That’s right, drive really fast. I’m not saying I broke any speed limits (then again, I’m not saying I didn’t). Besides, in the open desert, speed limits are mere suggestions.
With so little time to spare, I decided not to stop, no matter how tempting the picture opportunity. That led me to take a few pictures like this one…
… from inside the car, as I drove. The landscape truly was beautiful–beginning with rolling hills along US 180 and NM 12, then eventually flattening out into wide-open desert, with just a few mountains poking up, miles apart. In the sky were dozens of small, disk-shaped clouds that looked like space ships, which was an appropriate prelude to my next destination.
I made it to the VLA with only about 15 minutes to spare before sunset. In fact, it took meexactly 2 hours from the time I left the catwalk parking lot, to the VLA parking lot. Whew.
The National Radio Astronomy Observatory’s Very Large Array is quite a sight to behold. It consists of 22 huge antennas (that look like satellite dishes) all pointing towards some unknown universe. The antennas, which are 82 feet in diameter, all work together, gathering radio waves from outer space. Then, computers can assemble the data from each dish using mathematical formulas, effectively multiplying the effectiveness of each dish. The end result is the ability to hear signals, which would otherwise require a 22-mile-wide dish.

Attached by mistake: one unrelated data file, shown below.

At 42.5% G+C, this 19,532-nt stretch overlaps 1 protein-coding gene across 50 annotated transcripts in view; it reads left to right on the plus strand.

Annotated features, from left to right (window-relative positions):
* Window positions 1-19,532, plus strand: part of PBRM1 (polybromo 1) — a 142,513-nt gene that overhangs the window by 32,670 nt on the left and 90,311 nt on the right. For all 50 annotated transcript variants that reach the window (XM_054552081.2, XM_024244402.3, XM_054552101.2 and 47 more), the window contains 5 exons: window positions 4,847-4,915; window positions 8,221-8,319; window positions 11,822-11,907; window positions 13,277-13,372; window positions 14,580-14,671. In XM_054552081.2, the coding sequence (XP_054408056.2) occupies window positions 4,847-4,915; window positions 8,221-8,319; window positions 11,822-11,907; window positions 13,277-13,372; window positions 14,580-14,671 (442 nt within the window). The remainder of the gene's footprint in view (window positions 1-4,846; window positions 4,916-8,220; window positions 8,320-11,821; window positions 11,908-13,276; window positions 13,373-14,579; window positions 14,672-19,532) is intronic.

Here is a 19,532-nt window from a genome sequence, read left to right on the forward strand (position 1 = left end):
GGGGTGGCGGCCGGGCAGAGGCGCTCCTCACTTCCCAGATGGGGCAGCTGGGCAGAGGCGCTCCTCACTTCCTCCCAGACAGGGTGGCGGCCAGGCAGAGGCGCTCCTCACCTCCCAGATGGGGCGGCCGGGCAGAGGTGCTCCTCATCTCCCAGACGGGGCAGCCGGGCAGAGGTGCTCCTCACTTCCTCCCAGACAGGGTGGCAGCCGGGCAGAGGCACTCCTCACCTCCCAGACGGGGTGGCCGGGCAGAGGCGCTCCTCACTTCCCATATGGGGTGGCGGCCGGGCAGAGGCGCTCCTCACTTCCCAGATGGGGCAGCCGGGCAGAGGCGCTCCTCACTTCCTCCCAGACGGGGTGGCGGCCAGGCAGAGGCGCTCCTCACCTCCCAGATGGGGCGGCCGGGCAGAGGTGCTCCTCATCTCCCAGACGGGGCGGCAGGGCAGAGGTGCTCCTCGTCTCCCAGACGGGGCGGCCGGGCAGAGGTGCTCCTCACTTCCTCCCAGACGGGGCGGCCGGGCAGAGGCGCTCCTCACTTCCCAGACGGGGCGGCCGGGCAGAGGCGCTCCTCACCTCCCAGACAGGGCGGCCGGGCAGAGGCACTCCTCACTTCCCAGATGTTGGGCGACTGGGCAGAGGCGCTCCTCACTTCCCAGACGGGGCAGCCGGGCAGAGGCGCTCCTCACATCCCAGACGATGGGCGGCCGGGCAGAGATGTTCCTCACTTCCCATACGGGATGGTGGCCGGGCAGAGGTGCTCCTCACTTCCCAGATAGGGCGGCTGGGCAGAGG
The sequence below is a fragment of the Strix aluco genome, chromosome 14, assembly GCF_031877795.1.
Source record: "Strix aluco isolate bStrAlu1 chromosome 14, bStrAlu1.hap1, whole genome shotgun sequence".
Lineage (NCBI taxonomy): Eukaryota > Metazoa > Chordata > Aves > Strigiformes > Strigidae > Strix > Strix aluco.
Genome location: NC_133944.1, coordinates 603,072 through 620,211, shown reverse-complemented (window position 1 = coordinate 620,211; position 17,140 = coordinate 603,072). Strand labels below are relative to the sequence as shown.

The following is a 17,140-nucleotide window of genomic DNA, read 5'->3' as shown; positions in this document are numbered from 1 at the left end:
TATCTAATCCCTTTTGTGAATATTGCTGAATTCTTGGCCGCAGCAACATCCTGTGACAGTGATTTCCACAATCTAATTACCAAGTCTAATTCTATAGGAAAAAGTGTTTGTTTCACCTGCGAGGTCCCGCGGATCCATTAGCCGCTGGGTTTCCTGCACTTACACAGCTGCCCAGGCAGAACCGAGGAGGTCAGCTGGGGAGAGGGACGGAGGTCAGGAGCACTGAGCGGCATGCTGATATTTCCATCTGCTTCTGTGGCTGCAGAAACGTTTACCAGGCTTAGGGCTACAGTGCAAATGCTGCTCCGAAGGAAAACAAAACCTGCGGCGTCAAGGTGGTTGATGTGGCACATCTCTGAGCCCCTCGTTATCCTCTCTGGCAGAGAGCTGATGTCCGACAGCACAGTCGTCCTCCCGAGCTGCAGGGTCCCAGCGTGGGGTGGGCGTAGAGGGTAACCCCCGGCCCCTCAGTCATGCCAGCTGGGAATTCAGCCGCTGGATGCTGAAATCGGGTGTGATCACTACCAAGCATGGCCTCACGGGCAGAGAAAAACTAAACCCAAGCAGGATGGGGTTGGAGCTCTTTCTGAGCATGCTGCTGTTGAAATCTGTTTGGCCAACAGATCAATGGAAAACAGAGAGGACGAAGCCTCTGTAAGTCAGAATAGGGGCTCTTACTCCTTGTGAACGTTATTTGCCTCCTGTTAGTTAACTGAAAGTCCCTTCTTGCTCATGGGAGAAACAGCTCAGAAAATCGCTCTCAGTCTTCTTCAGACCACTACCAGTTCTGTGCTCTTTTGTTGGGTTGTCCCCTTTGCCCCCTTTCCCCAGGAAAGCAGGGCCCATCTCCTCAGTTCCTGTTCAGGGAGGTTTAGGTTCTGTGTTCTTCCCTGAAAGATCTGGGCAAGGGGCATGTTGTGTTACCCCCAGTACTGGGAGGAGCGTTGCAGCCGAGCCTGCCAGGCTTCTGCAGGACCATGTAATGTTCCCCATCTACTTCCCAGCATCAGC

Although they each weigh 230 tons, each antenna is movable. Railroad track is laid out in a “Y” shape, with each leg stretching 13 miles from the center. Above, you see the concrete footings on which the dishes rest, once they’re moved into place. The wider the separation, the greater the sensitivity.
Here’s proof that I made it to the VLA just before sunset.
There’s a visitor center at the VLA which, if you arrive during the day, should be your first stop. After hours, you’re still allowed to roam around the base of the big antennas. Officially, visitors are welcome on the property until sunset, after that you’ll probably be told to leave.
Sunset is a great time to visit the VLA, when the final light of the day shines back on the low mountains nearby.
And what a sunset it was! The New Mexico sky just can’t be beat.
Note: This trip was first published in 2006.